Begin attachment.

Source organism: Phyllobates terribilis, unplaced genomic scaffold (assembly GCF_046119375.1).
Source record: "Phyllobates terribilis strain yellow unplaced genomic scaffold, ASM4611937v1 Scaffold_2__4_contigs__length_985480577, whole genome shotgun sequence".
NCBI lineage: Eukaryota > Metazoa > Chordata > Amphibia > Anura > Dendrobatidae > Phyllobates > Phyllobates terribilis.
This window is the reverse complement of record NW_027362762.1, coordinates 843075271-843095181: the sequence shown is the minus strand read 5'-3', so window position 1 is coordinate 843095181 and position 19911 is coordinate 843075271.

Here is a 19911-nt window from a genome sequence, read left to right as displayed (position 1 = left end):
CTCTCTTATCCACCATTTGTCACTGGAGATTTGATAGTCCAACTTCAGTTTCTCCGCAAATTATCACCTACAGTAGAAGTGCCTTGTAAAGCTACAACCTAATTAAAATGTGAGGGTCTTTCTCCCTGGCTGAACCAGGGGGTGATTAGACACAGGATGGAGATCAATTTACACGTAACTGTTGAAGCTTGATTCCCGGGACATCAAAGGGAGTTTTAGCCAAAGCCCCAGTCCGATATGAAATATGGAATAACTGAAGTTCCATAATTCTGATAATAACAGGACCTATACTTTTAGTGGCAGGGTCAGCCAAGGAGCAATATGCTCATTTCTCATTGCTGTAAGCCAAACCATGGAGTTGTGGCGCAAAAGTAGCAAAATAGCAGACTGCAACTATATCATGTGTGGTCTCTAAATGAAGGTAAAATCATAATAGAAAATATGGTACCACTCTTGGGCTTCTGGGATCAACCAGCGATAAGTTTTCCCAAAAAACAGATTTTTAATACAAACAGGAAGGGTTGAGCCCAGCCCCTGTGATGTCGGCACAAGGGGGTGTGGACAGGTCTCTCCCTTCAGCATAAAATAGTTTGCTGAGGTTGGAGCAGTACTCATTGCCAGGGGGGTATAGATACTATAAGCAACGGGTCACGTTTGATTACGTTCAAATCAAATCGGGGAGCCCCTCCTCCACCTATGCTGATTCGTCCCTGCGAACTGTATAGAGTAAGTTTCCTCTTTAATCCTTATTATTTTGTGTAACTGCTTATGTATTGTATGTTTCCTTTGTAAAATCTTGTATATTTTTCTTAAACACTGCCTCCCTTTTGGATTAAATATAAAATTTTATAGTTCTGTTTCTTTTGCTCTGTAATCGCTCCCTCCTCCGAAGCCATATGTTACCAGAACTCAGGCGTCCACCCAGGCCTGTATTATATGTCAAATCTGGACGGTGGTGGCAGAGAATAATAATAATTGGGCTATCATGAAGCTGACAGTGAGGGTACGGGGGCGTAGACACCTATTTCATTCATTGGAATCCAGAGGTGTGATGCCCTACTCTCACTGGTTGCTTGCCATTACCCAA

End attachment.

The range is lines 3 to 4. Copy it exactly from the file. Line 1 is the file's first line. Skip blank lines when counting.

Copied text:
NCBI lineage: Eukaryota > Metazoa > Chordata > Amphibia > Anura > Dendrobatidae > Phyllobates > Phyllobates terribilis.
This window is the reverse complement of record NW_027362762.1, coordinates 843075271-843095181: the sequence shown is the minus strand read 5'-3', so window position 1 is coordinate 843095181 and position 19911 is coordinate 843075271.